10 People Who Became Highly Successful After Age 40

It is not too late for you either...


When you hear the stories about Mark Zuckerberg and Bill Gates who started their multi-million dollar companies when they were just teenagers, you might feel disappointed with yourself. However, studies show that you still have good chances to succeed as the owners of Facebook and Microsoft are exceptions of the general rule.

Namely, the average age of business founders is around 40. Going a step further, the data shows that a founder at age 50 is twice as likely to succeed by selling the company for a lot of money or the company becoming a publicly-traded and owned entity which usually means raising capital and expanding.

We present to you some people who managed to become very successful, famous and rich at a later stage of their lives.

Stan Lee (1922 – 2018)

He created his first comic The Fantastic Four back in 1961 when he had almost 40 years. In the following period, he conjured the legendary Marvel Universe, whose heroes became cultural icons and famous across the entire world. In fact, they still are. He passed away in 2018 and many artists from around the world paid him a wonderful tribute.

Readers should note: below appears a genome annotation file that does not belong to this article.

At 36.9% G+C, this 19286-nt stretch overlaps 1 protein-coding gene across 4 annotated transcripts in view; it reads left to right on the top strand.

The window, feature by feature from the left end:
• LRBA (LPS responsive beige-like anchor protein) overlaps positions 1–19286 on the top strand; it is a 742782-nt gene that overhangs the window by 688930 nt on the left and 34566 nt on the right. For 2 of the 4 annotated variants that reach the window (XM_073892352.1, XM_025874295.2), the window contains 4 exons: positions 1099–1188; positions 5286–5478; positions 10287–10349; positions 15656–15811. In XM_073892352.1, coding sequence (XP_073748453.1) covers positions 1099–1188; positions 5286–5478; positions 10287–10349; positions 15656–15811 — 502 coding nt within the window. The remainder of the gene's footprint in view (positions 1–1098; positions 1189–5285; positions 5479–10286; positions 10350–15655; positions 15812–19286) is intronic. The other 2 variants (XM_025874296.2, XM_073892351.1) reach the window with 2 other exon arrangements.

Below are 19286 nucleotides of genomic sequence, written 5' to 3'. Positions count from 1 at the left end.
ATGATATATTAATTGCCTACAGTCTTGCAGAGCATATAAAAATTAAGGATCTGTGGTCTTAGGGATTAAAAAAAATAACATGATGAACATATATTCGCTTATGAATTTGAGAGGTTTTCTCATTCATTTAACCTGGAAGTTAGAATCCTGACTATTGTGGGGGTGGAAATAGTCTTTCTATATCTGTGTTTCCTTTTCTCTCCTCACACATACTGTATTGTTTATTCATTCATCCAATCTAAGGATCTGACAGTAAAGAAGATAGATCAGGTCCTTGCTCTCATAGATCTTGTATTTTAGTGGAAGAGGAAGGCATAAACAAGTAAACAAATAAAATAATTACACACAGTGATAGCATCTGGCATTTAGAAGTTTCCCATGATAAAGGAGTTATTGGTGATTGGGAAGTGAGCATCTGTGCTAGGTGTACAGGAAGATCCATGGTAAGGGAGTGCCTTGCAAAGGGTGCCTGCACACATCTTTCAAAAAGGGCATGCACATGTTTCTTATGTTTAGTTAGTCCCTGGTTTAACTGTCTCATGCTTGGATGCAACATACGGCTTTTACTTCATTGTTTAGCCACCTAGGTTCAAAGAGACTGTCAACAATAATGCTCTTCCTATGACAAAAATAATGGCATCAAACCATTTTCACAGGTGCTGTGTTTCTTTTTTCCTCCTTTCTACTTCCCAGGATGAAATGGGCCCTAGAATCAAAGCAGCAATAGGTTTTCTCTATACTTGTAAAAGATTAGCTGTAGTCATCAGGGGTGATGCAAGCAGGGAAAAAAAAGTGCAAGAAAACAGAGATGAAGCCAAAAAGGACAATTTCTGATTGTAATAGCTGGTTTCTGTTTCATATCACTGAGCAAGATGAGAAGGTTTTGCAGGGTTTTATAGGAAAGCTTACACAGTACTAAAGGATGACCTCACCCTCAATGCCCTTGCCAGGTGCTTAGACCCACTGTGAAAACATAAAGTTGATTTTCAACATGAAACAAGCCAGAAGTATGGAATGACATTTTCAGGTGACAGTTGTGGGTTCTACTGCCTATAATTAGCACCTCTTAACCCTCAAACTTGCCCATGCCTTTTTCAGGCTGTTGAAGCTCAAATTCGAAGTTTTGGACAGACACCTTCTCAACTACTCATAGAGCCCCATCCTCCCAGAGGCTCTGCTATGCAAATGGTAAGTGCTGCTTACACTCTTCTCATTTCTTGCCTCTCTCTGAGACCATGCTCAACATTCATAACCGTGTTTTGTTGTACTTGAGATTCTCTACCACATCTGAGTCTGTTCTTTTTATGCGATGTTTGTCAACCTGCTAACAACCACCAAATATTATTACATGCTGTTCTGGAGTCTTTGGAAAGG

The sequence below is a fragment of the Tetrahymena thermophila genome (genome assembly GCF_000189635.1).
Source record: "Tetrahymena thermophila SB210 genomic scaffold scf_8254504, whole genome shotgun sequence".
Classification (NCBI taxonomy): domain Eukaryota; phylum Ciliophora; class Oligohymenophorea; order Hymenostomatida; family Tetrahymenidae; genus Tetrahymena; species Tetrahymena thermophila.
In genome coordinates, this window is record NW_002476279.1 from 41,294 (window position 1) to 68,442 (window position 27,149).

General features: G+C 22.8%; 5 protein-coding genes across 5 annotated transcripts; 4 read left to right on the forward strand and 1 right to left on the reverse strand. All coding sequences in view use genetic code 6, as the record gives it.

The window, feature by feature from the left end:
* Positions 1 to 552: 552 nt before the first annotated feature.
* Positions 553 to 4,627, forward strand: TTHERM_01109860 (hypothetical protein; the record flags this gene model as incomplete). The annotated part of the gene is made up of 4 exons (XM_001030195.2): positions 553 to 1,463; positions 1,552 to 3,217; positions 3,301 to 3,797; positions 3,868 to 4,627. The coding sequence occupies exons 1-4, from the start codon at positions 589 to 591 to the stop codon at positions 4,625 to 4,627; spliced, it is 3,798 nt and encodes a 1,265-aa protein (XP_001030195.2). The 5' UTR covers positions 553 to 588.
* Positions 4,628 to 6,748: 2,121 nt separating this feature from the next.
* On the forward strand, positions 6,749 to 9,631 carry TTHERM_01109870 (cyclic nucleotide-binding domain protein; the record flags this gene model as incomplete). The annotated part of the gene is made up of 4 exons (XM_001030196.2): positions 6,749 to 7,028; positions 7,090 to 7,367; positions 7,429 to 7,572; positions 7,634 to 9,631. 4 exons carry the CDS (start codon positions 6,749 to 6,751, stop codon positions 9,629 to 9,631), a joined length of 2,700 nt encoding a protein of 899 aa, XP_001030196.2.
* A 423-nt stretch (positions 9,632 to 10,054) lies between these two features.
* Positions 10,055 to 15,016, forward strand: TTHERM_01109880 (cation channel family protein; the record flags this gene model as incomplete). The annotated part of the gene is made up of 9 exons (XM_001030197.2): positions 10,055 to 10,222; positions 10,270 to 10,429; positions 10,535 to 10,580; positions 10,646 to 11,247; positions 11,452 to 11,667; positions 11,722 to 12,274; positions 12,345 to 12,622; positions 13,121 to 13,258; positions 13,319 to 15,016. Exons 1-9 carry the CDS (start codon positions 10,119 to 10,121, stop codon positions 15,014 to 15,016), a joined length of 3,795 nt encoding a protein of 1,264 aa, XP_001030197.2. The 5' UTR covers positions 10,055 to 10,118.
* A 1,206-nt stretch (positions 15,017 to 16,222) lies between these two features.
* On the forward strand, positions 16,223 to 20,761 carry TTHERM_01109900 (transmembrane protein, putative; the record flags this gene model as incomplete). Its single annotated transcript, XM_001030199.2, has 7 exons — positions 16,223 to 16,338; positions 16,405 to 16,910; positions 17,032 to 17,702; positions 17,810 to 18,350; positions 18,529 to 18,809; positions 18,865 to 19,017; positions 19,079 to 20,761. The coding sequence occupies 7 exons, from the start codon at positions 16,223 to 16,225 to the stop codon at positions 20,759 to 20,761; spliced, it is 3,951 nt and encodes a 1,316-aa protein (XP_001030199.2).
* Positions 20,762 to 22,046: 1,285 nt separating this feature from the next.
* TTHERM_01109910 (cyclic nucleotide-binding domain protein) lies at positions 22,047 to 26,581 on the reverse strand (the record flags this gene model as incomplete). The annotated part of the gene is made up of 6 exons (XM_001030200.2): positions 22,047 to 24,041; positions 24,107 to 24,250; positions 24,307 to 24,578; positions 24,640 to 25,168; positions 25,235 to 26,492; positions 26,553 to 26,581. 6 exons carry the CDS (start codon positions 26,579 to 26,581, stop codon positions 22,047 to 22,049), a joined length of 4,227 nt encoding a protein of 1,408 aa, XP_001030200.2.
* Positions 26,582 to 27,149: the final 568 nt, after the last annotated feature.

Samuel L. Jackson (1948 – )

He is easily one of the most recognized actors in Hollywood, but he achieved fame pretty late in his life. Samuel L. Jackson came to prominence in the early 1990s (when he had 42+ years) with films such as Goodfellas, Jungle Fever, Jurassic Park, Pulp Fiction and many more after that. He was nominated for the Academy Award for Best Supporting Actor for his role in Pulp Fiction. Jackson is ranked as the highest all-time box office star with over $7.1 billion total US box office gross, an average of $89.9 million per film. The worldwide box office total of his films (excluding cameo appearances) is over $16.7 billion.